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Serbian Reformer Calls for Even-Handed US Policy in Balkans

Serbia's deputy prime minister and a leading reformer, Bozidar Djelic, Monday sharply criticized US policy in the Balkans as misguided and pro-Albanian. VOA's Barry Wood reports that reformers are under pressure from radical nationalists who could win parliamentary elections due to take place May 11.

Speaking at Washington's Johns Hopkins University, Djelic said Washington's advocacy of Kosovo independence has led to the opposite of the stability that was promised. He said since Kosovo's Albanian majority declared independence in February the governments of Serbia and Macedonia have fallen and new elections are coming.

Some three dozen countries, including the US and most European Union states, have recognized Kosovo's independence.

Saying no Serbian government will ever recognize the independence of Kosovo, which Belgrade insists remains part of Serbia, Djelic called for a renewed US Serbian dialogue over Kosovo.

"Today we are far apart," said Bozidar Djelic. "That of course hurts Belgrade much more than it hurts Washington, but it could also hurt the interests of the United States."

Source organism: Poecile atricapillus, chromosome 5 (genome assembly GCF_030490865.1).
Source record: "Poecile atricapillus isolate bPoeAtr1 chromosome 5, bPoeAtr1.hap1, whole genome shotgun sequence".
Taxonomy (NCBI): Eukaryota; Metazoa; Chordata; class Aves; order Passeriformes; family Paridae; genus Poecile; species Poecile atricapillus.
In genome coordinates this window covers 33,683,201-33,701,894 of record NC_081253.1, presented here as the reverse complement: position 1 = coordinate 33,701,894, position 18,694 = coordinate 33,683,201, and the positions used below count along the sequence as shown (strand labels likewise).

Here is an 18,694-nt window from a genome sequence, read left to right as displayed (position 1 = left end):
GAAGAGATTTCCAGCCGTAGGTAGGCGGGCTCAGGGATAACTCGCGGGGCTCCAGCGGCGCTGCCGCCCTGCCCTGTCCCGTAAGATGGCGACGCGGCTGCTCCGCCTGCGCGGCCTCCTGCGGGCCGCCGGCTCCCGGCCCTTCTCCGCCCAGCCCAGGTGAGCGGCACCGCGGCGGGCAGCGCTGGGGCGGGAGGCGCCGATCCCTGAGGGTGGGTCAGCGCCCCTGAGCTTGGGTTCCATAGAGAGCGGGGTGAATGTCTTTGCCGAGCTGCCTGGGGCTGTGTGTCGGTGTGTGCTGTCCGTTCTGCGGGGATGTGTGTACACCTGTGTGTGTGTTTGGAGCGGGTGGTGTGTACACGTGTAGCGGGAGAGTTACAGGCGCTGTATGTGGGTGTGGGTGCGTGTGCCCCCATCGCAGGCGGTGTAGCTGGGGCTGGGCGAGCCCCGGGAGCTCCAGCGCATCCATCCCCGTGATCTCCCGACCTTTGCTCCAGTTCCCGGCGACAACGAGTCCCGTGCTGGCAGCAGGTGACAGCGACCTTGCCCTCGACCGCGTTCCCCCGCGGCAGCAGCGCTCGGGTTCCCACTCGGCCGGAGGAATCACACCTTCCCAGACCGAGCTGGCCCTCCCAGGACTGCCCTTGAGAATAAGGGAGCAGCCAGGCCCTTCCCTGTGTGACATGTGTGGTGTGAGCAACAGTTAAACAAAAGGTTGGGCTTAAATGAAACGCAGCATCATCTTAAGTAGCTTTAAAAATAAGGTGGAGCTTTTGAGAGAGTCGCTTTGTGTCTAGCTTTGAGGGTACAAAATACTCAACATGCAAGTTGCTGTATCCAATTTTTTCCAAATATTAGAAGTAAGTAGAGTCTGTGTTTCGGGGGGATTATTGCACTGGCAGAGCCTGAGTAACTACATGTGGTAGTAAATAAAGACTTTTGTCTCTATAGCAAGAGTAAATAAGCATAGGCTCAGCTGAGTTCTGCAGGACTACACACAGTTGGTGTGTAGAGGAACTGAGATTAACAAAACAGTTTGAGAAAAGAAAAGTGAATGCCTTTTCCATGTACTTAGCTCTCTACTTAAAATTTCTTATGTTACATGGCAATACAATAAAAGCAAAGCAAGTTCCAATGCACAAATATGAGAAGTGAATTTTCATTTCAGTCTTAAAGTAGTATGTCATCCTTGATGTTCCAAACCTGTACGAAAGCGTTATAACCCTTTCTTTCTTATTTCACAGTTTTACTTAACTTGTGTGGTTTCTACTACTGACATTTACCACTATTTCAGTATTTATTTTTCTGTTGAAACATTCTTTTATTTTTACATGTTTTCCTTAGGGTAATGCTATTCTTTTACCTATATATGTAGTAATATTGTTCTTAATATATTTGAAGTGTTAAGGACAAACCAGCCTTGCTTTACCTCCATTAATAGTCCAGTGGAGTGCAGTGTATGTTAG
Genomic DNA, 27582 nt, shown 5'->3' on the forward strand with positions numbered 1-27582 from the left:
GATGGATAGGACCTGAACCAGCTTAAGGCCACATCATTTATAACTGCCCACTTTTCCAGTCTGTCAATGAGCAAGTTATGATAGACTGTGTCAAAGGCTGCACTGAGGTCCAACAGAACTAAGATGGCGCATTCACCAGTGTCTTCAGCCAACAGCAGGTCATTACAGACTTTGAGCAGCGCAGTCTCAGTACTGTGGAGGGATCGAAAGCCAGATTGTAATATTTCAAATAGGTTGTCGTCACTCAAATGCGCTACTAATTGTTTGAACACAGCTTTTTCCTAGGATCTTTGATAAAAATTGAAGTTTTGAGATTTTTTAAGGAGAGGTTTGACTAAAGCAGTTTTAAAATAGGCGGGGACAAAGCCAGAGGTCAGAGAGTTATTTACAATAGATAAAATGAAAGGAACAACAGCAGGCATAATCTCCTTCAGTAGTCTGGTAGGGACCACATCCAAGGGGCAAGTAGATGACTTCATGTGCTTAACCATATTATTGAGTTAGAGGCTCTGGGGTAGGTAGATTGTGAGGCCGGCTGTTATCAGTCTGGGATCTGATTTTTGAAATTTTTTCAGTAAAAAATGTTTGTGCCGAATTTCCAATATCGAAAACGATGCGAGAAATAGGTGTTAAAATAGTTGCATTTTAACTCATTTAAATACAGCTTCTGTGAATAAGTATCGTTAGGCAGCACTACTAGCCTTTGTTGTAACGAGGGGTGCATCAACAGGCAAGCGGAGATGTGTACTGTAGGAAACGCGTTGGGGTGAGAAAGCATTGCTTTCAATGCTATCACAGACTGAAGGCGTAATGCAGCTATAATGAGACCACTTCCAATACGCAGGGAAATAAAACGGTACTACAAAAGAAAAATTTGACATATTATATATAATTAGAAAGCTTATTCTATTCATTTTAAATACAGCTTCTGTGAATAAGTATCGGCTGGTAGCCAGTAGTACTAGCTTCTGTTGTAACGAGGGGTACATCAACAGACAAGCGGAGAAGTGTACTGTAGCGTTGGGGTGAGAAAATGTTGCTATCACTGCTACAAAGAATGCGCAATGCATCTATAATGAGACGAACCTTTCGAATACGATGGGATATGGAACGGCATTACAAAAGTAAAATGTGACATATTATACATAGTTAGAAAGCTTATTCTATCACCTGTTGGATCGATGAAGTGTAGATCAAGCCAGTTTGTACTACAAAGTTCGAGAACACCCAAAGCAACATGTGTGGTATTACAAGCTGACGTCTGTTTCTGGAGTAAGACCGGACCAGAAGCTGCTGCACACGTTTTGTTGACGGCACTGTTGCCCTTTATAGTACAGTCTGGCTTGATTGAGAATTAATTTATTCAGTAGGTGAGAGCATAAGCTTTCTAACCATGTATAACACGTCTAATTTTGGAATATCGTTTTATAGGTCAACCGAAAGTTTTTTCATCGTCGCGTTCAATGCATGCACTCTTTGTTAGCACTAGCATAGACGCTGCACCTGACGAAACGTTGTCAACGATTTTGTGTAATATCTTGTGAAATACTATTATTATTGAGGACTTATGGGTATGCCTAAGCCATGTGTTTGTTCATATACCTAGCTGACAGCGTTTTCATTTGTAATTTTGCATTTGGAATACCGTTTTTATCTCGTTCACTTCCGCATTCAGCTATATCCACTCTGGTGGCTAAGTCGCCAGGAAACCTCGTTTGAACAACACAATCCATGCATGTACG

A member of Serbia's pro-western Democratic Party, Djelic and his fellow reformers face the prospect of being ousted by a coalition that could include the nationalist Radical Party as well as the party of Prime Minister Vojislav Kostunica. Djelic says if the Radicals come to power Serbia would likely turn away from wanting to join the European Union, the main objective of the Democratic Party. He said a Radical victory would also jeopardize the economic advances that have been achieved since a popular revolt overthrew Slobodan Milosevic in 2000.

Djelic is hoping that US Balkan policy will change once President Bush relinquishes the presidency next January.

"What we would hope that in the months to come, or more probably a future administration, would have a more fact-based policy and a more even-handed [US] policy," he said.

Djelic said the US backed United Nations administration in Kosovo has failed to protect the Serbian minority and has failed to prosecute ethnic-Albanians accused of war crimes. Djelic said the upcoming election is very important and is a choice between European integration and isolation.